Closed (Apple) or Open (Google)

by | Jun 11, 2013 | General

We think there’s room for both

Last month a client asked about an interview with the Chairman of Google, Eric Schmidt. During the interview Schmidt referred to Apple’s “closed” system in contrast to the Android mobile operating system offered by Google. He also suggested that Google was more in tune with the “Cloud”, which is the biggest trend in technology.

Skipping to our conclusion: We own both stocks, we think they both have wonderful businesses, and both will end up succeeding in their own way. 

In order to deal with the complexity of these issues, we are forced into a much longer form of letter than usual. And to avoid interrupting our thoughts to explain various technical terms, we have included a Tech Glossary at the end of the note. Knowing what these terms mean will help your understanding of the world in which these businesses operate.

Here’s how we view the two businesses and Schmidt’s comments.

First, what is the “cloud”? It is the term that has been invented to describe thousands of data centers around the world, which are filled with millions of computers (servers) storing and presenting data in various forms. We store our photographs there when we use Tumblr. We store our music there when we use iTunes. And our emails and email addresses are there when we use Gmail.

The Cloud is replacing locally based computers and servers for the storage of all kinds of data. Four companies have built the largest data centers: Google, Apple, Amazon and Microsoft. All use it in slightly different ways, but not one company “dominates” the Cloud and we would argue, no single company ever will.

So what’s “closed” about Apple? Apple packages its software in physical products and derives its revenue from the sale of those products. The only way to use the Mac operating system is to buy a Mac. The same goes for iOS, the operating system inside an iPhone or an iPad.

And what’s “open” about Google’s Android operating system? Google has chosen to give away it mobile operating system and allow it to be used on hundreds of different smart phones and tablets. They have done this in the hope that their advertising tools will become as dominant on mobile devices as it has on computers. Google makes virtually all of it’s money through advertising.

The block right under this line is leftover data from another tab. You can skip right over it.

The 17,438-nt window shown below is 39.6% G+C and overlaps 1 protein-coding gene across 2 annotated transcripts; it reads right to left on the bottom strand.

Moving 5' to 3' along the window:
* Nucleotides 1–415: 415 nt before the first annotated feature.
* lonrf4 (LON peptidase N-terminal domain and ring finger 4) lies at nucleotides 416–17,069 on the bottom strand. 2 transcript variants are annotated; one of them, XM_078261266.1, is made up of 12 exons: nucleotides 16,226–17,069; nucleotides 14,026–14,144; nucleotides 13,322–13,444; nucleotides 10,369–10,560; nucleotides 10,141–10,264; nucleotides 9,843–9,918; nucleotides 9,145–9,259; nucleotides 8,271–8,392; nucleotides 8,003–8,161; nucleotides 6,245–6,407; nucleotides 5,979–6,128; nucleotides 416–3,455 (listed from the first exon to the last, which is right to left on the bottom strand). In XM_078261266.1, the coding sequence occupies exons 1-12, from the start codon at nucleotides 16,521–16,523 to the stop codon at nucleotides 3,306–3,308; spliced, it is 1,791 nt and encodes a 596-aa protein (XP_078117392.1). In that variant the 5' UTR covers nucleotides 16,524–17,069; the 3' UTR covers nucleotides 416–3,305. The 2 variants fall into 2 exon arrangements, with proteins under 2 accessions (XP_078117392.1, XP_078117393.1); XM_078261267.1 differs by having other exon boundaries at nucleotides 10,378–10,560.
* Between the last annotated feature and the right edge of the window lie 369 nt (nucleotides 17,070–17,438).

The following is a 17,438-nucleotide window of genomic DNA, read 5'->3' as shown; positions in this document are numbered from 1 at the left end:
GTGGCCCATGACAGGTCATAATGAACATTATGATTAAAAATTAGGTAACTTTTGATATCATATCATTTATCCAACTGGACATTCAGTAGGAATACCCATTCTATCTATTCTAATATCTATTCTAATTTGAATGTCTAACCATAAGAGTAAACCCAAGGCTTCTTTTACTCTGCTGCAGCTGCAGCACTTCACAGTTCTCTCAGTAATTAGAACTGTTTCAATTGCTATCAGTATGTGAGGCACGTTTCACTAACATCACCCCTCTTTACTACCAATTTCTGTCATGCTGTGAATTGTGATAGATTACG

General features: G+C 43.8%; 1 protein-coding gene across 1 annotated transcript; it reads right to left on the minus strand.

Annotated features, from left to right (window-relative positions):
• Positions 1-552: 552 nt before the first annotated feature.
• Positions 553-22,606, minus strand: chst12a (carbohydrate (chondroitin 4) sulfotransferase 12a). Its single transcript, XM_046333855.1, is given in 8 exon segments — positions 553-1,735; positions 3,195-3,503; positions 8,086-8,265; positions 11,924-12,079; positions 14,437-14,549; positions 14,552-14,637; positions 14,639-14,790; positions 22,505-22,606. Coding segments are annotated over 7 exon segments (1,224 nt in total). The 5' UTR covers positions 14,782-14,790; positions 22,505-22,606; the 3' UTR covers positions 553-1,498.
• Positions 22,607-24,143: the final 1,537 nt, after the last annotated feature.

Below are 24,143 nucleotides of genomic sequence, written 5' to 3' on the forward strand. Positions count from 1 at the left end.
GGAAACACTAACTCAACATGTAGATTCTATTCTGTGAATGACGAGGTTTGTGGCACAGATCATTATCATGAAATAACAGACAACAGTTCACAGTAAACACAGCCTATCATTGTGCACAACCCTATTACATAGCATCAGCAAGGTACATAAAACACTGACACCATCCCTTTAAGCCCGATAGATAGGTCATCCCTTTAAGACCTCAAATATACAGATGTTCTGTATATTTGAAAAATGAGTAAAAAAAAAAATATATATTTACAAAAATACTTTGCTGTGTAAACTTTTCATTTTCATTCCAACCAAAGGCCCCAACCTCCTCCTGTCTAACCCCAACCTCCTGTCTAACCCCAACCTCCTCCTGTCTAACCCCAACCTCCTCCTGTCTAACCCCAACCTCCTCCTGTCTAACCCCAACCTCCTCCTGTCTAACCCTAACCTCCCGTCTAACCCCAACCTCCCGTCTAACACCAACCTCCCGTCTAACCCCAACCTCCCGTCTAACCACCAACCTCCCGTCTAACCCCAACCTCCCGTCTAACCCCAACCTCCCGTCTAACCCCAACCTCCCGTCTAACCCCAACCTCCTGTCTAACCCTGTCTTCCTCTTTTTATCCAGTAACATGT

Both companies have significant advantages, but they are increasingly competing against each other in the mobile device market. 

Apple’s competitive advantage is its “closed” system. Since they control the product both physically and through software they can offer consumers a more predictable and in some ways simpler experience. Apple products are “consumer products” in the sense that less computer knowledge is required to operate them and enjoy them. Apple products do not come with manuals for a reason—most people can operate them out of the box without much instruction. Of course learning more can mean getting more out of the device, but it is not necessary.

Google’s advantage is the long term growth in Internet based advertising. Having conquered the desktop and the laptop they now plan to do the same thing in mobile devices. By giving away the Android operating system they are copying the Microsoft model—put your software on lots of devices. The difference is that Microsoft is paid for it’s software and Google is giving it away in the hopes of attracting eyeballs for advertising. 

Android products offer more flexibility for the user than Apple products, thus the term “open”. However, with flexibility comes a certain amount of complexity, which requires a certain amount of computer knowledge. The differences between the Apple and Android experiences are narrowing, but the fact that hardware manufacturers can tweak Android means there are many Android experiences, not just one as in the case of Apple.

Interestingly, this debate over open and closed systems goes back to the original partnership of Steve Jobs and Steve Wozniak when they built the first Apple computer. Woz (the geek) wanted users to be able to play with the guts of the machine and change anything they wanted to change. Jobs (the consumer product guy) wanted to limit what users could do in the interest of making the machine easier to use. 

Windows, created by Microsoft, produced a more “open” world of computing, where users could configure their machines using third party software. Millions of people have learned how to use PCs and many of them enjoy the flexibility and even the complexity of that system. One recent Android phone buyer summed it up well, “the iPhone is great, but I’m a Windows guy.”

We believe there are more “consumers” out there than “windows guys”. Or at least there are enough of them that Apple continues to have a tremendous opportunity. Apple has never had a dominant market share in computers or phones, but its products appeal to a wide audience.

Google is only interested in clicks on ads, and they know that computing is moving toward mobile devices, so they need to be there. But Google could win whether the iPhone or Android phones dominate. Apple devices account for a majority of all web traffic on phones and tablets—something Google understands all too well. Google doesn’t like being dependent on Apple devices for it’s clicks and for that reason we have Android.

Both Apple and Google are the best at what they do. We believe they will be the dominant tech companies of the foreseeable future.

Best regards,

Daniel A. Ogden



Disclosure: Dock Street Asset Management, Inc. and our clients may own securities. This article is not intended to be used as investment advice.

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